Following access cavity preparation, the working length was calculated by subtracting 1 mm from root length using No. 20 K-file (MANI). Instrumentation was done with Protaper Universal rotary files up to size F3 (Tip Size 30; Taper 9%). Irrigation was carried out with 2 ml of 5.2% NaOCl, 17% EDTA, and final rinse with 0.9% isotonic saline for all specimens. The root canals were be obturated using F3 gutta-percha points (Dentsply) using lateral condensation technique with accessory gutta-percha points and AH plus resin sealer (Dentsply). Radiographs were taken to assess the quality of obturation. Teeth were stored for 48 h at room temperature for the sealer to set.

Heated plugger (Hu–Friedy) was be used to remove gutta-percha from the pulp chamber up to the level of 2 mm apical to CEJ. All teeth were embedded in autopolymerizing acrylic resin up to the CEJ, using cylindrical molds and root canal orifices were be sealed with gutta-percha stop. Resin-modified glass ionomer (Vitremer Core Build Up/Restorative A3 Shade) was placed as cervical barrier up to CEJ and light cured for 40 s (Epilar S10 LED).

At this point specimens are divided into five groups (n = 8) as follows:

  • Group 1: Specimens are subjected to inside-outside bleaching using 10% hydrogen peroxide followed by composite restoration.
  • Group 2: Specimens are subjected to inside-outside bleaching with 10% hydrogen peroxide and sodium perborate followed by composite restoration
  • Group 3: Bleaching protocol similar to Group 1 followed by conditioning with 10% sodium ascorbate for 10 min followed by composite restoration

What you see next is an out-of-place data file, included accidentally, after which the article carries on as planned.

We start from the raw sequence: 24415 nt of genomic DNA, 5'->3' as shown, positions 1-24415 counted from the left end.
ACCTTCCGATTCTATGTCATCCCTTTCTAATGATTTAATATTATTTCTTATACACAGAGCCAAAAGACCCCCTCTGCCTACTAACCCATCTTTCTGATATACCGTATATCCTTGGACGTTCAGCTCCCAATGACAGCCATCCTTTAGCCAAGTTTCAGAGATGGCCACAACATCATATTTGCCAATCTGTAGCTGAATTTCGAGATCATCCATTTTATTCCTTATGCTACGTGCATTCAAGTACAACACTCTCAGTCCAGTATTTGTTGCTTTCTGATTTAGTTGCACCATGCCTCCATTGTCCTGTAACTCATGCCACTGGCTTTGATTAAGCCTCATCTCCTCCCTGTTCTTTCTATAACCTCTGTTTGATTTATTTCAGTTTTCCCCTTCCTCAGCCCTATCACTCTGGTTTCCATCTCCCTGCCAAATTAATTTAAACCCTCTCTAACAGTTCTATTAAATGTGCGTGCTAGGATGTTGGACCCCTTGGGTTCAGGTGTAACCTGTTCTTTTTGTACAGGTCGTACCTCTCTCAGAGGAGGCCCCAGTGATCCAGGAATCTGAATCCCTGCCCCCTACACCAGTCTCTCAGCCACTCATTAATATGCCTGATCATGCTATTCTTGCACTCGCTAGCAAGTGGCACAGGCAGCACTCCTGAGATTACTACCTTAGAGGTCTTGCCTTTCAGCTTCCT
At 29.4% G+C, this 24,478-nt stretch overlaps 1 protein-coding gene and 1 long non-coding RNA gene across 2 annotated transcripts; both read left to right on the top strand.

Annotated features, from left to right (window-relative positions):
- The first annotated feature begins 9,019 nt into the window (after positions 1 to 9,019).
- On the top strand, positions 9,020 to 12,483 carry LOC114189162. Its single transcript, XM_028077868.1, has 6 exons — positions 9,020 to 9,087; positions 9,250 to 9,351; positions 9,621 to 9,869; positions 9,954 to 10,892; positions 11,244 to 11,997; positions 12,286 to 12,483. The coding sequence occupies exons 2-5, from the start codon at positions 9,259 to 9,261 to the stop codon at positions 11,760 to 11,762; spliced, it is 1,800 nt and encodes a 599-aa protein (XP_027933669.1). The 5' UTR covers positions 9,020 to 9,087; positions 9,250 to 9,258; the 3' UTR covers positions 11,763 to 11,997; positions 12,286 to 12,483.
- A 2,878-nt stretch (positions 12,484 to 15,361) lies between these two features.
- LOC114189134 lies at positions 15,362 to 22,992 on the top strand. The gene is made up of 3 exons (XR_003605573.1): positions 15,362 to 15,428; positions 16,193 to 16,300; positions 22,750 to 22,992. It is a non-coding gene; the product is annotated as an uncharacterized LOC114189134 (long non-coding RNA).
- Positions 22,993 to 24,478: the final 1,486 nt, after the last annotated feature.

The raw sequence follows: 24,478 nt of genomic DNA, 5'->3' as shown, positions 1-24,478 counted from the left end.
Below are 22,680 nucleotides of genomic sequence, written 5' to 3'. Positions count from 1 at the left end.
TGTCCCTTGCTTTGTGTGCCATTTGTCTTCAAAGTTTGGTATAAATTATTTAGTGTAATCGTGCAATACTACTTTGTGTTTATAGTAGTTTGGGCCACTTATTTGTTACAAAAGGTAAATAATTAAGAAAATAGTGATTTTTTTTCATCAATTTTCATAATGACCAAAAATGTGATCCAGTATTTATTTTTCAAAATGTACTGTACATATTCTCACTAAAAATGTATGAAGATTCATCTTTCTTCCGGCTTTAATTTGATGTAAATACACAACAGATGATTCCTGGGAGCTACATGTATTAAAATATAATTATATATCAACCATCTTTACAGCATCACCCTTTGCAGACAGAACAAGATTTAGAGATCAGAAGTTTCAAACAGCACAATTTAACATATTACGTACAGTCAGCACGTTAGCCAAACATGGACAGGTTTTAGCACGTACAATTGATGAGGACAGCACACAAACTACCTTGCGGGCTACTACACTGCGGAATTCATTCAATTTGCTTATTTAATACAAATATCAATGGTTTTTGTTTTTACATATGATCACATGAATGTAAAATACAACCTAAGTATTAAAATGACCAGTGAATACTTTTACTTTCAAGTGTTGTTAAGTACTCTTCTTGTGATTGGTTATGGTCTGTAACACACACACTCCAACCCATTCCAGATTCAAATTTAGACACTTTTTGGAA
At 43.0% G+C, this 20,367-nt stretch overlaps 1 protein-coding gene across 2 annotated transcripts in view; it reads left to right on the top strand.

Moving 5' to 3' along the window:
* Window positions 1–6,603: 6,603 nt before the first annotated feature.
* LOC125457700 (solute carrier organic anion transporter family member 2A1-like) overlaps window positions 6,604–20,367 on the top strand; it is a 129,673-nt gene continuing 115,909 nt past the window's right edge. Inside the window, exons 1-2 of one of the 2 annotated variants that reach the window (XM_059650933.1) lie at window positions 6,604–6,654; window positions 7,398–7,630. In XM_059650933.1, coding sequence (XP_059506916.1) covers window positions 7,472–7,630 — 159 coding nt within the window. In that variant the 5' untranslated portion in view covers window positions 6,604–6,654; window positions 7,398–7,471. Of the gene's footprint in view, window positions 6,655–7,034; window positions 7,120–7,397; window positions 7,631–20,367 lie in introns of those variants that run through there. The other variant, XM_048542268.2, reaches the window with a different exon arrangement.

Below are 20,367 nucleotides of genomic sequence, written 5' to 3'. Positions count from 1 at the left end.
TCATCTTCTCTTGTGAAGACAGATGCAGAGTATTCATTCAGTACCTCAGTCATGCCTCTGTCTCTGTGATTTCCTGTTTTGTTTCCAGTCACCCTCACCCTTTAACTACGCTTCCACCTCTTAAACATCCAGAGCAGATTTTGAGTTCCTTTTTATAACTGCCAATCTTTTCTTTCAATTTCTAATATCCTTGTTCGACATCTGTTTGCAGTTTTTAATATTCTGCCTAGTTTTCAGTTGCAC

• Group 4: Bleaching protocol similar to Group 2 followed by conditioning with 10% sodium ascorbate for 10 min followed by composite restoration
  • Group 5 (−ve control): Teeth subjected to endodontic treatment followed by composite restoration.

Preparation of 10% hydrogen peroxide gel

10% hydrogen peroxide gel was prepared by mixing 33.3 ml of 30% hydrogen peroxide (Nice Chemicals, India) with 2% carbopol 974 P (Yarrow Chem Products, India) to a final volume of 100 ml. pH of the gel was adjusted to 7.2 ± 0.2 units using triethanolamine (Emplura, India) and verified using pH meter (OAKION pH 700, Coleparmer, USA). To further the process of gelation, the prepared gel was processed at 1250 rpm for 1 h using a magnetic stirrer (ANM, India).

Bleaching procedure in Group 1 and 3

Group 1 and 3 were subjected to a single session of inside-outside bleaching using 10% hydrogen peroxide. 10% hydrogen peroxide gel was applied on the labial surface as well as into the pulp chambers. Entire buccal surface of specimens is coated with 1 mm to 2 mm thick layer to ensure uniform effect. After 9 h, gel was removed, and treated teeth were thoroughly rinsed with air water spray.

Bleaching procedure in Group 2 and 4

Specimens of Group 2 and 4 are subjected to single session of inside-outside bleach using 10% hydrogen peroxide and sodium perborate. About 1–2 mm thick layer of 10% hydrogen peroxide gel was applied on the entire buccal surface of specimens. Sodium perborate (Microfine Chemicals, India) was mixed with hydrogen peroxide solution IP 6% w/v (JP PHARMA) in a beaker and placed into the pulp chambers of the specimens. After 9 h, the bleaching agents were removed, and treated teeth were thoroughly rinsed with air-water spray.

Preparation of 10% sodium ascorbate antioxidant gel

Sodium ascorbate (sodium salt of ascorbic acid) (Yarrow Chem Products, India) was used for the antioxidant preparation. The antioxidant gel (2.5% [wt/wt]) containing sodium ascorbate (10%) was prepared by dispersing the Carbopol 976P resin polymer (Yarrow Chem Products, India) in purified water containing sodium ascorbate under gentle mixing. pH of the gel was adjusted to 7.2 ± 0.2 units using triethanolamine (Emplura, India) and verified using pH meter (OAKION pH 700, Coleparmer, USA).